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Sunday, January 1, 2012

Editor's Notebook: Appetite Suppressant

By Andrew Parker

Conflict is an inevitable part of today’s world. Soldiers need the right tools—including the unique air support that helicopters provide—to  fight and defend the country and its allies. Providing the right tools requires a defense budget that is approved with enough foresight and guidance to prepare for future equipment and support needs.

If you believe these three statements are true, the current budget and national debt crisis playing out in Washington is not only concerning because of all the direct economic impacts from passing ‘band-aid’ continuing resolutions, but also for the many areas that it affects, including the air support units of the U.S. military.

As this issue went to press, a $1-billion budget bill made its way through Congress headed for the President. But will this bill simply extend the problem out until another group of incapable politicians passes the buck so that another generation has to figure out the long-term solution? What will the impact of a large-scale budget compromise—whether it comes weeks, months or years from now—have on the defense budget, including efforts to modernize the thousands of helicopters that provide air support to troops stationed in conflict-stricken areas like Afghanistan and Iraq, as well as throughout the world?

Many people would like to know more details—not just the interested observers, but the professional soldiers, sailors, pilots and support crew that depend on the military to support their livelihood.

At this point (admittedly, things might change by the time this is printed), it’s just a waiting game, as there are not many people even inside the military who have a handle on the ramifications from the financial impasse.

Col. Richard Koucheravy, Chief of the Aviation Division for the Office of the Deputy Chief of Staff, provided an update on the Army’s efforts to modernize and sustain its aerial fleet, which includes around 4,000 helicopters, “in a time of declining resources.” He presented the update during IDGA’s Helicon Summit East on December 14 in Baltimore.

“I don’t think anybody at the Defense Department right now, including the Secretary, really knows what’s going on with the defense budget, so we’re all trying to figure that out and read the tea leaves,” he said.

Koucheravy, who remarked that he “reads enough to be glad that I’m not a politician,” said that “you’d have to be hiding under a rock” to have missed that “the prevailing subject in domestic American politics right now is our deficit and our debt—and that is the driving force behind what is happening with our military and how we’re going to shape what goes on in Army Aviation.”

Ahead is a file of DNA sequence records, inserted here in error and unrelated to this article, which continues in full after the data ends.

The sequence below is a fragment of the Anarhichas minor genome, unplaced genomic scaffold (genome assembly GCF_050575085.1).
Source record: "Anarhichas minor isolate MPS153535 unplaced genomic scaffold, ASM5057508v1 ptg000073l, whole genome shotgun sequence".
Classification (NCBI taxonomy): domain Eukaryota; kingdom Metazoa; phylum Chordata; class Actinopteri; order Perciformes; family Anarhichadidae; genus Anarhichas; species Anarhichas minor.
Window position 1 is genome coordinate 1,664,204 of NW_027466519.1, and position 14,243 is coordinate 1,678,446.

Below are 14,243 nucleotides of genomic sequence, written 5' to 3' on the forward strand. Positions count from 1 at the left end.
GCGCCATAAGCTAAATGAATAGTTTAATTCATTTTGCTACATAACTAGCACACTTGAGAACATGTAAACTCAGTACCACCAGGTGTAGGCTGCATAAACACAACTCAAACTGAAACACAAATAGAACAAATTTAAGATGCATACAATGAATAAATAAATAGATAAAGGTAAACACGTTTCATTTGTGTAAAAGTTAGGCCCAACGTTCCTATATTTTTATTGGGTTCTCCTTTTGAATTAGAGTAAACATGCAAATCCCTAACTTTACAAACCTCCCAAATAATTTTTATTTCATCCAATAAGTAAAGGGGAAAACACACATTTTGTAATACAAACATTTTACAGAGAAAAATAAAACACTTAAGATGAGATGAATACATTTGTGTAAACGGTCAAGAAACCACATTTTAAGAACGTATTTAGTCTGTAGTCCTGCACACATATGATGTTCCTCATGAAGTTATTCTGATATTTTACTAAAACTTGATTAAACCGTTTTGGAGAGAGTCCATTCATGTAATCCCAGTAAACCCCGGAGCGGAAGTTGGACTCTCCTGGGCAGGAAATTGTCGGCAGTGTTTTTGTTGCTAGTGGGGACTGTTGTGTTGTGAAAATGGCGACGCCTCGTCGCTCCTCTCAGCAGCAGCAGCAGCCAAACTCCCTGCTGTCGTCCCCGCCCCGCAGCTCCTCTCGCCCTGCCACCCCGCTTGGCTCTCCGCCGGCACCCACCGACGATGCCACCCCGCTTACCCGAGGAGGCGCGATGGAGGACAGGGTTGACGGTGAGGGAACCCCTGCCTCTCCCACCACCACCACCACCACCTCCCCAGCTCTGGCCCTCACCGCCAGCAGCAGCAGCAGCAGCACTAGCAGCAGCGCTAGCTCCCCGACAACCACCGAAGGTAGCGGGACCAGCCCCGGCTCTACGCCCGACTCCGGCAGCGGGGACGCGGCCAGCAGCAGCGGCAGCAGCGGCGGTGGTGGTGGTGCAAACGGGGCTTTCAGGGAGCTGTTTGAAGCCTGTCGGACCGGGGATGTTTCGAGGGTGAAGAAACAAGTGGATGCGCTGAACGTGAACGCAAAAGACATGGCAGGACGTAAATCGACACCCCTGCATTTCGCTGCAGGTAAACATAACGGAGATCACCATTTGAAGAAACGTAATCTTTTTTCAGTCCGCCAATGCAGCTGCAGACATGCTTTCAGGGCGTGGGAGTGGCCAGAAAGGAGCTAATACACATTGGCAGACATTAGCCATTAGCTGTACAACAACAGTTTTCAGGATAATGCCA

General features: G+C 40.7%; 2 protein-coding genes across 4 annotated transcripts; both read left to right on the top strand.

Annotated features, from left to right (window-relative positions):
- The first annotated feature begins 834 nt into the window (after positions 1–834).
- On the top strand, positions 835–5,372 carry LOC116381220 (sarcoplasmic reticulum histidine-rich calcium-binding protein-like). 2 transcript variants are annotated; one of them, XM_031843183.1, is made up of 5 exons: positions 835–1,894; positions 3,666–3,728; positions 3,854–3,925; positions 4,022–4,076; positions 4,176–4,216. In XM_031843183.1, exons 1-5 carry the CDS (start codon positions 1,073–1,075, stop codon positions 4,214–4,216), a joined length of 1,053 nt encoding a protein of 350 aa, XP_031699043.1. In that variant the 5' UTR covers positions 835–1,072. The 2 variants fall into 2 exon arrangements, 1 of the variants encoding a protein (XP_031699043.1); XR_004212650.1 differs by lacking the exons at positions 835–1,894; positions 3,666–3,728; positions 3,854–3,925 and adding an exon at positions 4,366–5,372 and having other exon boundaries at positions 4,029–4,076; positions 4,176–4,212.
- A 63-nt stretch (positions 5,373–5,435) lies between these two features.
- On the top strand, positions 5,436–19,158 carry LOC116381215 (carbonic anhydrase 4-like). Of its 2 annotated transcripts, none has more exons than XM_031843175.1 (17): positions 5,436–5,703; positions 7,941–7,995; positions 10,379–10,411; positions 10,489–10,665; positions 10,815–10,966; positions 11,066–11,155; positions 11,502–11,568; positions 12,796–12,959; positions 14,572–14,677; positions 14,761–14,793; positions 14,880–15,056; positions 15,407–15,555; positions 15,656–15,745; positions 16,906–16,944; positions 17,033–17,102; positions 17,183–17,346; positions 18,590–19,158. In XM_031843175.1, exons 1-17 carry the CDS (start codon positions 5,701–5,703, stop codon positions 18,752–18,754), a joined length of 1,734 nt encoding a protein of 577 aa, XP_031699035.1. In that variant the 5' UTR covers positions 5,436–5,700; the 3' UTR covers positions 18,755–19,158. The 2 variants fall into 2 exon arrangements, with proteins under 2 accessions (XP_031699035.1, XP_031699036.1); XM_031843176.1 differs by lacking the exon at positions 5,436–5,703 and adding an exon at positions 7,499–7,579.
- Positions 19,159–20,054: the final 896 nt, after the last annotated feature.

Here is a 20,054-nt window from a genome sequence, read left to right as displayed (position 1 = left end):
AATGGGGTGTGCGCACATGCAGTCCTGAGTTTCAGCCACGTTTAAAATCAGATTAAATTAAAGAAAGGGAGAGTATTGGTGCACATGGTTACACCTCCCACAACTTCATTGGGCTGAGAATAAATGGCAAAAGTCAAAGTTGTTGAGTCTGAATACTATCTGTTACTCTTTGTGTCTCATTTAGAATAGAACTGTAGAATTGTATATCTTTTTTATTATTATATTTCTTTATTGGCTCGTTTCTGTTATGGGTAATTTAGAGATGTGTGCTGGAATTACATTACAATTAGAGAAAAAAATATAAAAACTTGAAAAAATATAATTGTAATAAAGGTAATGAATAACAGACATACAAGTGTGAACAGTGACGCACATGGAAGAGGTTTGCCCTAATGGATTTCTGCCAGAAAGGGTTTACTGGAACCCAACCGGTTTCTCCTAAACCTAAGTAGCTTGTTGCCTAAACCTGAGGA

The Budget Control Act of 2011 and the failure of the bipartisan “Super Committee” to reach an agreement “are hanging over our heads, and we don’t know what they mean,” Koucheravy explained. Army Aviation officials “have recently seen some thoughts from the appropriations committees, and they’re telling us what they intend to do with the FY2012 budget,” he said, adding this caveat: “We’re already well into fiscal year 2012 and operating off a continuing resolution because of all that uncertainty.”

With the reduction of forces in Iraq, “common sense would tell you that level of Defense Department spending is going to be reduced,” he continued, noting that there are two things going on—the recent impetus to control the deficit and the idea that as combat operations are reduced, more “normal” levels of defense spending will return.

“I think we’ve all gotten quite a bit complacent—many of us that work in the Department of the Army, the Department of the Navy, and OSD—look at recent spending and think that’s normal, and that’s not normal,” Koucheravy explained. “I think we’re going to see a return to normalcy, so we’re going to have to start taking some appetite suppressants in what we intend to accomplish in terms of modernizing equipment and buying new stuff.” He reminded attendees that “somewhere out there, whether in Afghanistan or Iraq or the Horn of Africa, soldiers are fighting, and so everything we do every day with these platforms and equipment is about getting into the hands of the user—a soldier out in the battlefield, either flying or riding in an aircraft. We have to challenge ourselves to remember that at all times and make sure that’s our primary goal.”

If only the politicians would adopt that philosophy. With the worldwide financial climate likely to cause additional belt-tightening for the U.S. military, the short-term results may not involve more than an adjustment here or there, but the long-term picture remains cloudy. Joint helicopter designs that are used across all services may be the answer (see “Joint is the Only Way Forward,” page 66), but in the mean time, put the pressure where it should properly reside—on the politicians in Washington, whose inability to reach a compromise threatens to push the financial health of the military—not to mention the country and world as a whole—to the brink.

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